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Logo of Phnom Penh Post newspaper Phnom Penh Post - Turning the Kingdom’s trash into treasure

Turning the Kingdom’s trash into treasure

From repurposed bombshells to newspaper turned into colourful accessories, this week we unearth some of the best recycled gift ideas for that special someone – or even yourself

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Simple and elegant gold and silver jewellery from a pair of designers, one Phnom Penh-based, the other in Seattle, Washington. From serpentine rings to delicate teardrop pendants, the designs, crafted from melted-down bullet cases and fragments of bombshells, are intended to be “simple reminders of the moments that move us, the stories that have yet to be told, and the things waiting to be discovered”.
Order online at Prices for the rings start at $44, while necklaces, which are gold or silver plated, cost $68.

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With an “ethical business” ethos, 1700° Fahrenheit started up this year designing and distributing fairtrade jewellery made from recycled bits of landmines, bombshells and other unexploded ordnance. Their designs are Cambodia-inspired – lotus flower and Khmer script earrings, fishing basket pendants – and range from $40 to $75. Primarily an online business, they distribute in Cambodia and Europe, but also organise “pop up” shops, with the next in Phnom Penh on October 25 at the Creperie Restaurant.
Contact 1700° Fahrenheit at or (to be launched in the coming weeks).

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As ironic as a love heart or two doves kissing made from a used bombshell may seem, they are available in Phnom Penh as necklaces, earrings or pendants. Training underprivileged Cambodian youths in crafts production, the manufacturer Rajana (Which also produces jewellery for several other outlets) aims to promote fair trade. The glimmering and intricately handcrafted bracelets, necklaces, earrings and pendants all come in a variety of sizes and styles – no two pieces are the same. Bracelets range from $28-38, necklaces $16.75 to $18, rings are $14.
#170 Street 450.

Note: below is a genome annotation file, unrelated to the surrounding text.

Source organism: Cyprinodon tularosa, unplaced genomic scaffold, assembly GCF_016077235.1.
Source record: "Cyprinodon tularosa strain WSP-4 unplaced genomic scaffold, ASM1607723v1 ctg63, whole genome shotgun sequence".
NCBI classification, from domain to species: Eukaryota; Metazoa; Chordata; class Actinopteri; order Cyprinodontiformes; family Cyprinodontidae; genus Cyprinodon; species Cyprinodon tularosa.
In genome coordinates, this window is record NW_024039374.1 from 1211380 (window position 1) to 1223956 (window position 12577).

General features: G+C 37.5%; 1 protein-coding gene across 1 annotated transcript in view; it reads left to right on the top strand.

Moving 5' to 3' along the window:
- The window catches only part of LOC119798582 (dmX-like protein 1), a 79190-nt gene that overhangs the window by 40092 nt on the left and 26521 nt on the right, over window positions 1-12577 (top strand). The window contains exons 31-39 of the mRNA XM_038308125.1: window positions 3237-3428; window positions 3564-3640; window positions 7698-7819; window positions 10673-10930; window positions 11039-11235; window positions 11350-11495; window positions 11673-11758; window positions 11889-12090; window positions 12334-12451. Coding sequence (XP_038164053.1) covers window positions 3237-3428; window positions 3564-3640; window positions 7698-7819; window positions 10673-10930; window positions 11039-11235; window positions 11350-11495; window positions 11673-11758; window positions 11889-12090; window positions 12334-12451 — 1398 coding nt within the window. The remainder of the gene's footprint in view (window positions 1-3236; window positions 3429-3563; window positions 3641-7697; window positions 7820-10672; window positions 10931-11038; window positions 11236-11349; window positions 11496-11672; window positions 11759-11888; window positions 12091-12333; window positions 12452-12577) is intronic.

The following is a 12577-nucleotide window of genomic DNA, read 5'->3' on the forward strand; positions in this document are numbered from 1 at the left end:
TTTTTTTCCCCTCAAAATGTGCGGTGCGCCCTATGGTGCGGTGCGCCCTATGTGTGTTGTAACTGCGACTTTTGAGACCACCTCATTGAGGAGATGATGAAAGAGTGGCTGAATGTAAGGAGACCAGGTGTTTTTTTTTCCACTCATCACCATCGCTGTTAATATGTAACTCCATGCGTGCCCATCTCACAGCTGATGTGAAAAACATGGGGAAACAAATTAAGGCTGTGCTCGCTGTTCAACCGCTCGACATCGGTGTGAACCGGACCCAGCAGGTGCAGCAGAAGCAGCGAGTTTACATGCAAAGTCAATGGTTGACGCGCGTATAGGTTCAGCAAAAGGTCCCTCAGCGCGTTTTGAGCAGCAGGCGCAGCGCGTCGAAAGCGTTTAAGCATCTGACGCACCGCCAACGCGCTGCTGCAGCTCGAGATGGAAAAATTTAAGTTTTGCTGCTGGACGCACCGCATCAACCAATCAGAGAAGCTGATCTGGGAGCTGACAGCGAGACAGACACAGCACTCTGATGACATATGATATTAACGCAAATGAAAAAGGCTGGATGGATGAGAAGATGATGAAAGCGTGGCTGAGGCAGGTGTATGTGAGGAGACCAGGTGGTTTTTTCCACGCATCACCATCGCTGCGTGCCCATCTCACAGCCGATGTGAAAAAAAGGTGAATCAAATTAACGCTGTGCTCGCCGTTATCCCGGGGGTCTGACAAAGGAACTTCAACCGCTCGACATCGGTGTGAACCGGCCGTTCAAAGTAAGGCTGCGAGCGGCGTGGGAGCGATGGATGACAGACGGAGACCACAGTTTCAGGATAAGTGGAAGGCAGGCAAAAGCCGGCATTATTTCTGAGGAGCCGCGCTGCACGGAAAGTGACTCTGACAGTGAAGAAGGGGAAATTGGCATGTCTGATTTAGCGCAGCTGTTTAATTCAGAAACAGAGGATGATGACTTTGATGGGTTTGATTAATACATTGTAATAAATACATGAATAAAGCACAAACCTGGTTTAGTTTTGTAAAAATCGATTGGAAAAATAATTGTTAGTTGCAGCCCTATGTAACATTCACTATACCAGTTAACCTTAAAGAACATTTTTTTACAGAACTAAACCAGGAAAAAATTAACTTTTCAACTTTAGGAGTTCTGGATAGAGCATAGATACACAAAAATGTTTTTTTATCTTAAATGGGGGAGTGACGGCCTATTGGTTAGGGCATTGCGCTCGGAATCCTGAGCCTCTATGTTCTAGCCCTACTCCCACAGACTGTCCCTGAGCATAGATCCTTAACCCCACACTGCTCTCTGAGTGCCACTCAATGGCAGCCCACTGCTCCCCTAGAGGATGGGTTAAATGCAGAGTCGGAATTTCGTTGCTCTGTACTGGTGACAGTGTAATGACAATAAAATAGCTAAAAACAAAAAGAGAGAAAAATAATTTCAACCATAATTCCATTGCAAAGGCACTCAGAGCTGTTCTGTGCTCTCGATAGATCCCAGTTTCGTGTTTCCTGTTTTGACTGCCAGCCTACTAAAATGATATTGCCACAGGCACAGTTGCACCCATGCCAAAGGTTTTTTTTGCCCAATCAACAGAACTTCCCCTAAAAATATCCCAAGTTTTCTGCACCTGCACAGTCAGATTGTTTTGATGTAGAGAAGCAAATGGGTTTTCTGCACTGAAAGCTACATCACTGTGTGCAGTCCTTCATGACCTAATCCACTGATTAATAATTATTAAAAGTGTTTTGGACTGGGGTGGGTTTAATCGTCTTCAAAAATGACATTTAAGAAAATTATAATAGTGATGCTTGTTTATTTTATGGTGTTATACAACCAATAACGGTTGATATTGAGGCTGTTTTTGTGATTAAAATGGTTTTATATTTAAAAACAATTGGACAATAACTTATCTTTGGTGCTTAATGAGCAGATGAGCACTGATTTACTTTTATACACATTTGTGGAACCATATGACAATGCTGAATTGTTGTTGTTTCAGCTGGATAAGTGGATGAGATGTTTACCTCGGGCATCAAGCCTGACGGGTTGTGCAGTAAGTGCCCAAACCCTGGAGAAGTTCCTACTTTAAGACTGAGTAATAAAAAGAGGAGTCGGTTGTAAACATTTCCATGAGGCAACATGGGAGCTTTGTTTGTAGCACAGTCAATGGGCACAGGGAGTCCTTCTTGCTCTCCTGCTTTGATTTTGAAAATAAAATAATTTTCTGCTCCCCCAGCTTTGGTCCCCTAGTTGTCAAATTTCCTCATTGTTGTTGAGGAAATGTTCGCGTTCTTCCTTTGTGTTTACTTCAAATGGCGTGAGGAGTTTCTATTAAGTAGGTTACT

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NGO Friends International’s “social business” ventures with local partner Mith Samlanh engage poor and marginalised families to produce a large range of recycled goods – from wallets made of car tyres to forks bent into rings – that are then sold at their Friends ‘N’ Stuff gift shops. Their new, recently released range includes a “paper pepper bead” necklace with a tassel – made of hand-rolled and glued paper and magazine beads – and cute charm bracelets repurposed from bombshells.
Friends ‘N’ Stuff has outlets at #215 Street 13; #74 Street 174; and Stall #434, Russian Market.

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Rehab Crafts renovate old cooking pots into headbands and bracelets, using colourful
material woven through the middle to hold them together. Crafted by employees with disabilities who are able to earn an income from the products they make. The talented crew also create necklaces, bracelets and earrings from old magazines thinly cut and tightly rolled to make funky beads, as well as a wide range of your typical recycled rice/fish/pork bags of all sorts and hanging house decorations – great for gifts or to spice up your house. Headbands from used pots cost $5, paper bracelets are $2, while a hanging butterfly decoration goes for $3.25
#1A Street 278.

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What better use for discarded fishing nets, plastic bags and worn-out leather moto seats than to make them into brightly coloured, high-quality bags and purses. Started by two Italian ladies in 2006, they now export to selected locations across Europe, Asia and Australia, while maintaining a local base. Drop in to one of their stores to watch the masters at work, or browse their myriad styles in the full rainbow of colours, including but not limited to red coin purses, blue tablet device cases and green shoulder bags topped with black leather from moto seats.
Smateria has outlets at #8E0 Street 57, #7 Street 178 and at Phnom Penh International Airport.



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